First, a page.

Extension of Chapter 13 Payments Under the CARES Act
With the passage of the Coronavirus Aid, Relief and Economic Security Act (CARES Act) many small businesses and individuals are expected to obtain some financial relief during this time of global pandemic. Interestingly, the CARES Act also makes some very significant changes to the United States Bankruptcy Code.
Chapter 13 Bankruptcy
Chapter 13 bankruptcy is a way for both individuals and businesses to reorganize their debts in such a way that debts are not discharged but rather paid over a longer period of time. Chapter 13 bankruptcy is beneficial to many businesses and individuals as there is no “means test” required as there is in a Chapter 7 bankruptcy, and assets are not required to be sold in order to pay off creditors.
CARES Act and Bankruptcy
The CARES Act has been in the news largely because it affords the opportunity for small business owners to receive loans during this time of a global crisis related to the coronavirus. However, the CARES Act also made some significant changes to Chapter 13 bankruptcy laws.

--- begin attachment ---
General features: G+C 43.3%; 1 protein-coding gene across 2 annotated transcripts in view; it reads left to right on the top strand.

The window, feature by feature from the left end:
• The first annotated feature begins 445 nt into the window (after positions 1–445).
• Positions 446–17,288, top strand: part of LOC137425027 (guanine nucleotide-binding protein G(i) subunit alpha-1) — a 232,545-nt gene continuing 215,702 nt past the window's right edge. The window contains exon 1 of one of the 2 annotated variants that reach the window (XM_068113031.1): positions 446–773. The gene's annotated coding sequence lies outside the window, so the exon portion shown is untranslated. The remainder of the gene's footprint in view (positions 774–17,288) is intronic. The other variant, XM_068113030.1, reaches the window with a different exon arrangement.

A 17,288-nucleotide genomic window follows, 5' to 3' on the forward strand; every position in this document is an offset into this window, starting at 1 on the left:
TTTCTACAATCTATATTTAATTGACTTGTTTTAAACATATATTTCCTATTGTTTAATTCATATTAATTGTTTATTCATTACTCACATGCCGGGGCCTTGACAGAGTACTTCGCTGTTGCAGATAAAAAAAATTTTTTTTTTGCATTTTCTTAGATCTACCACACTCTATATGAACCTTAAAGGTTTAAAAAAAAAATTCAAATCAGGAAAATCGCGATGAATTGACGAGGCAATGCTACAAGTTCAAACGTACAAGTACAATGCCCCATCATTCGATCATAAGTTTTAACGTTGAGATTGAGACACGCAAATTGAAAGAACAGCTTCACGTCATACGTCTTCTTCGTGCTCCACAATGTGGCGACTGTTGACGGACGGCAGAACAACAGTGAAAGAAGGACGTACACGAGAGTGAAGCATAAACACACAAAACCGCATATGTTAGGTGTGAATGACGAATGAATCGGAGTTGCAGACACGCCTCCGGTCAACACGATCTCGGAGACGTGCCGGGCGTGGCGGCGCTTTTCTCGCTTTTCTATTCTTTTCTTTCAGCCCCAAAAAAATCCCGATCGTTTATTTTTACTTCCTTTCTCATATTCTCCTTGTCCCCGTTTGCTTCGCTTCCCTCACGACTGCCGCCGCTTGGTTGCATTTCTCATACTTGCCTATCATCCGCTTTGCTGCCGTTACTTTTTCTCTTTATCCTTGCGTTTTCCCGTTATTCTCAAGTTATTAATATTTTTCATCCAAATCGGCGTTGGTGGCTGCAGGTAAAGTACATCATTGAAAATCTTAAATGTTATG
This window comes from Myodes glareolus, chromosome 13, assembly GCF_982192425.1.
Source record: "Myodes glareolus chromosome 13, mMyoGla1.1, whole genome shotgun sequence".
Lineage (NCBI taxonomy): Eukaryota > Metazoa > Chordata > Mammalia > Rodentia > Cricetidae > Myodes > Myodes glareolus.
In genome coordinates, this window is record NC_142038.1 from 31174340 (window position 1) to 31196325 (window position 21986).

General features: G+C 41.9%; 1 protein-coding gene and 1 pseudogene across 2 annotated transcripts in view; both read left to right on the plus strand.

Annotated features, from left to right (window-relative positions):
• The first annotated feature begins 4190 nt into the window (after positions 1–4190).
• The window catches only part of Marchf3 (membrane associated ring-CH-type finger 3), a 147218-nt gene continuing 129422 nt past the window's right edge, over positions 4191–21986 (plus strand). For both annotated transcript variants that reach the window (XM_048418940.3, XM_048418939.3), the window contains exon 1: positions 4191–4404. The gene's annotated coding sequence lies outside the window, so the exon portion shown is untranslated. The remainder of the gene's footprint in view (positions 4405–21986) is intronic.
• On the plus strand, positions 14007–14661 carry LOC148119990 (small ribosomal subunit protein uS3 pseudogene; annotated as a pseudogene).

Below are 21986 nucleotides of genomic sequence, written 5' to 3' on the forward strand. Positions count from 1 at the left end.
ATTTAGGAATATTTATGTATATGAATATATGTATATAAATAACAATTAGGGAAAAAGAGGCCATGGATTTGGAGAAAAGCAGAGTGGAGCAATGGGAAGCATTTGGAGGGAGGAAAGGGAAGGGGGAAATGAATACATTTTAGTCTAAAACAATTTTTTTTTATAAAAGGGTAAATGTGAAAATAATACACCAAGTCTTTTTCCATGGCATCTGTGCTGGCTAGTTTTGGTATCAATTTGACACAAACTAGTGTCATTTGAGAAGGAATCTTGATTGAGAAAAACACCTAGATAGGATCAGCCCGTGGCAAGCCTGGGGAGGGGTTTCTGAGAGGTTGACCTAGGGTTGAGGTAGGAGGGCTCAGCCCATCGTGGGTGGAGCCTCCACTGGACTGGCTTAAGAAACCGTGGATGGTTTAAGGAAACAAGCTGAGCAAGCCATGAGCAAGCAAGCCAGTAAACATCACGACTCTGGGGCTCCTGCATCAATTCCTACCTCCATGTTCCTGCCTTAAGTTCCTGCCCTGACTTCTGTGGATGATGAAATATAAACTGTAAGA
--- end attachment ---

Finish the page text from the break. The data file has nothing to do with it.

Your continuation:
First, the CARES Act completely excludes any payments made by the CARES Act as income for the basis upon which the court may determine if a bankruptcy plan of reorganization will be allowed.
Next, it permits those debtors who have already filed for Chapter 13 bankruptcy to extend their payments up to 7 years after their initial plan payment was actually due.
These changes to the bankruptcy law will be applicable for one year from the date the CARES Act when into effect.
Bankruptcy During the COVID-19 Crisis
It must be noted that many bankruptcy courts are either not in current operation, or operating with only a few people. Many courthouses are currently closed. If you are considering filing for Chapter 13 bankruptcy, you may find it difficult to file the paperwork or receive answers. In some cases, you may be allowed to drop off paperwork, however, in other cases, you will not be able to go into the courthouse. It is critical that you contact a courthouse before making a trip, as many states and counties currently have shelter-in-place ordinances. If you currently have a Chapter 13 bankruptcy, you may also contact the bankruptcy court to see how they may be handling these cases in light of the CARES Act.
Contact an Experienced Attorney
These are uncertain times. If you are considering filing for bankruptcy, or have already filed for bankruptcy, the legal landscape seems to be rapidly changing. To find help navigating these new and complex challenges, contact the West Palm Beach bankruptcy attorneys at Kelley Fulton Kaplan & Eller today at 561-264-6850 for a consultation, and to help you understand your options during this global pandemic.